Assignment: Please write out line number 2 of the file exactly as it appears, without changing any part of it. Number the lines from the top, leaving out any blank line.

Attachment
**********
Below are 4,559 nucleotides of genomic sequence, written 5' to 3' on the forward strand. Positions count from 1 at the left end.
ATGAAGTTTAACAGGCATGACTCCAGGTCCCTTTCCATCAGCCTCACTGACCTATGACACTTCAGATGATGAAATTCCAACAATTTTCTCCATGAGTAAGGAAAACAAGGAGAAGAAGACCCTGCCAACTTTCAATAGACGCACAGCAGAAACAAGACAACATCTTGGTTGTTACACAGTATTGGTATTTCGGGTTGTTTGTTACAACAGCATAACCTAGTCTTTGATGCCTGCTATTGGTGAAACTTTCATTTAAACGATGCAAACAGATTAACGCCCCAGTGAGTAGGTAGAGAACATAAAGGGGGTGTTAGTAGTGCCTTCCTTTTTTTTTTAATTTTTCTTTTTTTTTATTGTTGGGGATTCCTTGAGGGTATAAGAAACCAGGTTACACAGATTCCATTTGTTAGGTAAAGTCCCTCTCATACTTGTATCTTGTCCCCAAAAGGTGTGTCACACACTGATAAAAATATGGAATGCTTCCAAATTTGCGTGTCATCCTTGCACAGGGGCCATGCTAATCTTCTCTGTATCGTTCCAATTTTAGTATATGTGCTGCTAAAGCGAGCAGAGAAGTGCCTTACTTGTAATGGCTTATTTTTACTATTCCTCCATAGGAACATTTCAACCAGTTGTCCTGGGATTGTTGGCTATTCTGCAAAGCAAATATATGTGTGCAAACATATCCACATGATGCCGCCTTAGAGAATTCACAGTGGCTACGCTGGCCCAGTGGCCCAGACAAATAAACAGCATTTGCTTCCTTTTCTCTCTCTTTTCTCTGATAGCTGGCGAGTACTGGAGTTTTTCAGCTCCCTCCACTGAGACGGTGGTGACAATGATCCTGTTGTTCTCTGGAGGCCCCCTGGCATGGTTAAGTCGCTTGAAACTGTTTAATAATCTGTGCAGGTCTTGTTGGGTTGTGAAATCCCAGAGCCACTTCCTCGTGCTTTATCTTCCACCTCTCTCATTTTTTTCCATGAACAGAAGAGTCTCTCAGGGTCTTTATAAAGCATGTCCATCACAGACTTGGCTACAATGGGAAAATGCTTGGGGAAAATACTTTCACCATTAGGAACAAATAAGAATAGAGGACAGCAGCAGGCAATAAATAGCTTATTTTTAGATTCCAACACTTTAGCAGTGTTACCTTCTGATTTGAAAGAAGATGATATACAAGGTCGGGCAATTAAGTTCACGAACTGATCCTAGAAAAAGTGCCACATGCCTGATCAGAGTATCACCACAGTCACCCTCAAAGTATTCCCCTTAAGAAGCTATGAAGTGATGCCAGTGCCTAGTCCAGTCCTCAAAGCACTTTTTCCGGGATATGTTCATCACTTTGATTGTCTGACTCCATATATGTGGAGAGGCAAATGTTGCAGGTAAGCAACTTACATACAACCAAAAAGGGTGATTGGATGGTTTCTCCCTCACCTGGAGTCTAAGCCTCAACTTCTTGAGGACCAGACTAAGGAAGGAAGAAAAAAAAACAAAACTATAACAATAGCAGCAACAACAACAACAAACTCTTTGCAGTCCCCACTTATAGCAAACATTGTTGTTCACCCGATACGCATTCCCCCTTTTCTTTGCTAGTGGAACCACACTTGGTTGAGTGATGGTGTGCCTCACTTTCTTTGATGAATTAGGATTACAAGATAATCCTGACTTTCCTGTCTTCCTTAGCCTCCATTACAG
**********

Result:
ATGAAGTTTAACAGGCATGACTCCAGGTCCCTTTCCATCAGCCTCACTGACCTATGACACTTCAGATGATGAAATTCCAACAATTTTCTCCATGAGTAAGGAAAACAAGGAGAAGAAGACCCTGCCAACTTTCAATAGACGCACAGCAGAAACAAGACAACATCTTGGTTGTTACACAGTATTGGTATTTCGGGTTGTTTGTTACAACAGCATAACCTAGTCTTTGATGCCTGCTATTGGTGAAACTTTCATTTAAACGATGCAAACAGATTAACGCCCCAGTGAGTAGGTAGAGAACATAAAGGGGGTGTTAGTAGTGCCTTCCTTTTTTTTTTAATTTTTCTTTTTTTTTATTGTTGGGGATTCCTTGAGGGTATAAGAAACCAGGTTACACAGATTCCATTTGTTAGGTAAAGTCCCTCTCATACTTGTATCTTGTCCCCAAAAGGTGTGTCACACACTGATAAAAATATGGAATGCTTCCAAATTTGCGTGTCATCCTTGCACAGGGGCCATGCTAATCTTCTCTGTATCGTTCCAATTTTAGTATATGTGCTGCTAAAGCGAGCAGAGAAGTGCCTTACTTGTAATGGCTTATTTTTACTATTCCTCCATAGGAACATTTCAACCAGTTGTCCTGGGATTGTTGGCTATTCTGCAAAGCAAATATATGTGTGCAAACATATCCACATGATGCCGCCTTAGAGAATTCACAGTGGCTACGCTGGCCCAGTGGCCCAGACAAATAAACAGCATTTGCTTCCTTTTCTCTCTCTTTTCTCTGATAGCTGGCGAGTACTGGAGTTTTTCAGCTCCCTCCACTGAGACGGTGGTGACAATGATCCTGTTGTTCTCTGGAGGCCCCCTGGCATGGTTAAGTCGCTTGAAACTGTTTAATAATCTGTGCAGGTCTTGTTGGGTTGTGAAATCCCAGAGCCACTTCCTCGTGCTTTATCTTCCACCTCTCTCATTTTTTTCCATGAACAGAAGAGTCTCTCAGGGTCTTTATAAAGCATGTCCATCACAGACTTGGCTACAATGGGAAAATGCTTGGGGAAAATACTTTCACCATTAGGAACAAATAAGAATAGAGGACAGCAGCAGGCAATAAATAGCTTATTTTTAGATTCCAACACTTTAGCAGTGTTACCTTCTGATTTGAAAGAAGATGATATACAAGGTCGGGCAATTAAGTTCACGAACTGATCCTAGAAAAAGTGCCACATGCCTGATCAGAGTATCACCACAGTCACCCTCAAAGTATTCCCCTTAAGAAGCTATGAAGTGATGCCAGTGCCTAGTCCAGTCCTCAAAGCACTTTTTCCGGGATATGTTCATCACTTTGATTGTCTGACTCCATATATGTGGAGAGGCAAATGTTGCAGGTAAGCAACTTACATACAACCAAAAAGGGTGATTGGATGGTTTCTCCCTCACCTGGAGTCTAAGCCTCAACTTCTTGAGGACCAGACTAAGGAAGGAAGAAAAAAAAACAAAACTATAACAATAGCAGCAACAACAACAACAAACTCTTTGCAGTCCCCACTTATAGCAAACATTGTTGTTCACCCGATACGCATTCCCCCTTTTCTTTGCTAGTGGAACCACACTTGGTTGAGTGATGGTGTGCCTCACTTTCTTTGATGAATTAGGATTACAAGATAATCCTGACTTTCCTGTCTTCCTTAGCCTCCATTACAG